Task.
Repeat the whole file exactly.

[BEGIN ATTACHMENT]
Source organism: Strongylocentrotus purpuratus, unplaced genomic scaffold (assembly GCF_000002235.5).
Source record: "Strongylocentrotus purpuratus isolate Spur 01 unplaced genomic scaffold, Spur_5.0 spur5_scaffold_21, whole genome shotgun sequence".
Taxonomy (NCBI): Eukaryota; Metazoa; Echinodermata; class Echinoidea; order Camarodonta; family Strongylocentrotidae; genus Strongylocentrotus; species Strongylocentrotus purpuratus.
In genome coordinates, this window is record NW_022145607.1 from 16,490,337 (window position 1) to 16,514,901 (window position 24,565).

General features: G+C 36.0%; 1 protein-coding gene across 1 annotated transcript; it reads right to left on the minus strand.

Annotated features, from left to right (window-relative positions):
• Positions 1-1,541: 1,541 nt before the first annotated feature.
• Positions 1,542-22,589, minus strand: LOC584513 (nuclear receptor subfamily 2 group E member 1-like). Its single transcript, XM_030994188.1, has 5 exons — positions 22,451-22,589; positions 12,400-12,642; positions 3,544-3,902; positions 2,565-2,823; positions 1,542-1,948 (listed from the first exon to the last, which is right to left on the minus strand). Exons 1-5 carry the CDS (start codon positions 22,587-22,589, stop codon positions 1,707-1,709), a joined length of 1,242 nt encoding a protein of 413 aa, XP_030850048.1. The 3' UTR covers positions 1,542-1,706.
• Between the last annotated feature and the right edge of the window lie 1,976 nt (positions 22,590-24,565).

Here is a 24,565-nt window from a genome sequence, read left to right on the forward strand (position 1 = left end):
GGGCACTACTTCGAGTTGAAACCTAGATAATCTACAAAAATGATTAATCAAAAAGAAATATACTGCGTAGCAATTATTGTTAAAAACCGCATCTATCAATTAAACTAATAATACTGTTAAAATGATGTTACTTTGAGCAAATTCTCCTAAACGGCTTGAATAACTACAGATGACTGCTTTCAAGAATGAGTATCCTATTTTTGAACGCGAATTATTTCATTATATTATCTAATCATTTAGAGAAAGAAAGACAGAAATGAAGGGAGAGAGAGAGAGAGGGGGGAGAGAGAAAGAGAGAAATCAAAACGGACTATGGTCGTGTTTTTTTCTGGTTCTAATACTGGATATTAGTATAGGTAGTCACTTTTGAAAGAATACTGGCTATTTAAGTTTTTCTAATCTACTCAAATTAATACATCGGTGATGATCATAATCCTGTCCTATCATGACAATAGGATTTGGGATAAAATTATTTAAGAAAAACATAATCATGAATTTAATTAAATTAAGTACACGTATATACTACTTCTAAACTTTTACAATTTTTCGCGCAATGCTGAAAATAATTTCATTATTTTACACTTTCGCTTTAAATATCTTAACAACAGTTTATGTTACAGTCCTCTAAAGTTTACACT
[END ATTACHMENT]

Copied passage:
Source organism: Strongylocentrotus purpuratus, unplaced genomic scaffold (assembly GCF_000002235.5).
Source record: "Strongylocentrotus purpuratus isolate Spur 01 unplaced genomic scaffold, Spur_5.0 spur5_scaffold_21, whole genome shotgun sequence".
Taxonomy (NCBI): Eukaryota; Metazoa; Echinodermata; class Echinoidea; order Camarodonta; family Strongylocentrotidae; genus Strongylocentrotus; species Strongylocentrotus purpuratus.
In genome coordinates, this window is record NW_022145607.1 from 16,490,337 (window position 1) to 16,514,901 (window position 24,565).

General features: G+C 36.0%; 1 protein-coding gene across 1 annotated transcript; it reads right to left on the minus strand.

Annotated features, from left to right (window-relative positions):
• Positions 1-1,541: 1,541 nt before the first annotated feature.
• Positions 1,542-22,589, minus strand: LOC584513 (nuclear receptor subfamily 2 group E member 1-like). Its single transcript, XM_030994188.1, has 5 exons — positions 22,451-22,589; positions 12,400-12,642; positions 3,544-3,902; positions 2,565-2,823; positions 1,542-1,948 (listed from the first exon to the last, which is right to left on the minus strand). Exons 1-5 carry the CDS (start codon positions 22,587-22,589, stop codon positions 1,707-1,709), a joined length of 1,242 nt encoding a protein of 413 aa, XP_030850048.1. The 3' UTR covers positions 1,542-1,706.
• Between the last annotated feature and the right edge of the window lie 1,976 nt (positions 22,590-24,565).

Here is a 24,565-nt window from a genome sequence, read left to right on the forward strand (position 1 = left end):
GGGCACTACTTCGAGTTGAAACCTAGATAATCTACAAAAATGATTAATCAAAAAGAAATATACTGCGTAGCAATTATTGTTAAAAACCGCATCTATCAATTAAACTAATAATACTGTTAAAATGATGTTACTTTGAGCAAATTCTCCTAAACGGCTTGAATAACTACAGATGACTGCTTTCAAGAATGAGTATCCTATTTTTGAACGCGAATTATTTCATTATATTATCTAATCATTTAGAGAAAGAAAGACAGAAATGAAGGGAGAGAGAGAGAGAGGGGGGAGAGAGAAAGAGAGAAATCAAAACGGACTATGGTCGTGTTTTTTTCTGGTTCTAATACTGGATATTAGTATAGGTAGTCACTTTTGAAAGAATACTGGCTATTTAAGTTTTTCTAATCTACTCAAATTAATACATCGGTGATGATCATAATCCTGTCCTATCATGACAATAGGATTTGGGATAAAATTATTTAAGAAAAACATAATCATGAATTTAATTAAATTAAGTACACGTATATACTACTTCTAAACTTTTACAATTTTTCGCGCAATGCTGAAAATAATTTCATTATTTTACACTTTCGCTTTAAATATCTTAACAACAGTTTATGTTACAGTCCTCTAAAGTTTACACT